Each of these adjustments has meant an unwelcome weakening of the mission of the Church in our Diocese. As we look forward to the 2006-2007 budget – which is funded by this year’s Annual Catholic Appeal – we truly are down to bare bones. There are no funds in reserve to see us through the storm. We are in a make-or-break situation. The mission of the Church quite literally is in the hands of the faithful. Your contributions to the 2006 Annual Catholic Appeal must be a financial priority if even the essential elements of that mission are to continue.

Q. What is difference between the Annual Catholic Appeal and other funding campaigns?
The Annual Catholic Appeal is one of four diocese-wide collections for which I each year seek the support of the faithful. The other collections are: 1) Catholic Charities Christmas Collection; 2) World Missions Collection; and 3) The Catholic Church in the United States. These are funding efforts separate from those of the Catholic Foundation of the Spokane Diocese (an independent corporation), which over the years has conducted fund-raising campaigns for special needs. For example, the endowment which resulted from the 2003 “Here I Am, Lord, Send Me” campaign, now helps cover the Diocese’s education of seminarians. It also eventually will provide funds for the construction of a new Bishop White Seminary.

Q. What about my pledge to the “Here I Am, Lord, Send Me” campaign for the education of seminarians and reconstruction of Bishop White Seminary?
I am profoundly grateful to all those who continue to satisfy the pledges they made to the “Here I Am, Lord, Send Me” campaign. The Catholic Foundation of the Spokane Diocese, a separate non-profit corporation, conducted this campaign. All the funds collected in this effort must be used for the expressed intention of the campaign and legally are out of the reach of Chapter 11 litigation. The campaign – popularly referred to as the “Seminary Campaign” – included the 2004 Annual Catholic Appeal. The ACA has “returned” as a separate stand-alone campaign and continues in the same status again this year.

Q. How will a settlement of the Chapter 11 litigation affect the Annual Catholic Appeal?
The Annual Catholic Appeal supports the ministerial and administrative services of the Diocese. Through this Appeal the People of God assure that the mission and ministries of the Church will continue throughout the Diocese. A Chapter 11 settlement will require a substantial amount of money, payable over several years. In addition to insurance coverage, a major portion of the funding for a settlement will come from the sale of diocesan assets. To the extent that additional funding of a settlement may be necessary, any arrangements made for the voluntary contributions from parishes and the faithful will be made separate from the Annual Catholic Appeal.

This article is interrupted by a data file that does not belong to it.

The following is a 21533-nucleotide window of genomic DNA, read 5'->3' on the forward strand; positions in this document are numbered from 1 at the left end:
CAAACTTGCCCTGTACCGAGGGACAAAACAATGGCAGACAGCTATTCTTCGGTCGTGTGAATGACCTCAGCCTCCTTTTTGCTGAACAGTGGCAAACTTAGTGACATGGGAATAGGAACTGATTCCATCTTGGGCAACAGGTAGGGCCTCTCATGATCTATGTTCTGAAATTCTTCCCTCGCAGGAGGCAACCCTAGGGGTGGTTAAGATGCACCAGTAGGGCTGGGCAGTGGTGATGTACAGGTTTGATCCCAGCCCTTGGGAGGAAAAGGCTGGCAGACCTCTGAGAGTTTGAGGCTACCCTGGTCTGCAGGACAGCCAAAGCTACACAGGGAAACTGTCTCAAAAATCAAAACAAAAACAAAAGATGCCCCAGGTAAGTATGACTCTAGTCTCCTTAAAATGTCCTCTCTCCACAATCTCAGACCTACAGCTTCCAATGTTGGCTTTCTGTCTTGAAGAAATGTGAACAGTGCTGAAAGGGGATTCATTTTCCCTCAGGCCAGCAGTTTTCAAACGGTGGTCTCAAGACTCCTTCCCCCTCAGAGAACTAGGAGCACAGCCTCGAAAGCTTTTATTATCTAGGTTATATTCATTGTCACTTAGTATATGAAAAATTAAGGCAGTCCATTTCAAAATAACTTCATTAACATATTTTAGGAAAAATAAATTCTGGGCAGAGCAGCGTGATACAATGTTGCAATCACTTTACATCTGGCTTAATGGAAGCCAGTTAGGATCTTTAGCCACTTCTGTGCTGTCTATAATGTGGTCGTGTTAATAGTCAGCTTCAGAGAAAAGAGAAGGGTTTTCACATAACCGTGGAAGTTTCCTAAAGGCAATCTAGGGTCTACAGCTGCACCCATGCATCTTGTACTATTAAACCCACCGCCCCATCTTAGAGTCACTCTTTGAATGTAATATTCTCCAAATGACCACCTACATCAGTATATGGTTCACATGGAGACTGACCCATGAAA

Q. How can other questions about this year’s Annual Catholic Appeal be answered?
It is important that decisions made regarding the Annual Catholic Appeal are based on fact, and not rumor or misunderstanding. At any time questions about this year’s Annual Catholic Appeal may be referred to your pastor, Parish Administrator, or to the Diocese’s Development Office (358-4280). If I can be of assistance, the faithful may contact me as well. We all are in this together.

Q. The diocese has been bogged down in litigation for more than a three years now. Why weren’t the abuse cases settled a long time ago?
    I have tried several times to provide satisfactory compensation for the victims of sexual abuse by a few of our priests. But all those efforts (started nearly two years ago) have been unsuccessful. In December 2004 I determined that the long-term financial stability and continued mission of the diocese required that I file for Chapter 11 bankruptcy. This was the only way in which all the known and unknown claims of victims of abuse could be addressed in a fair manner. However, because of its intricate nature, the bankruptcy is agonizingly slow. With the faithful of the Diocese I share an intensifying sense of frustration caused by the protracted legal process. I will do all that I can to bring a timely and just closure to this matter.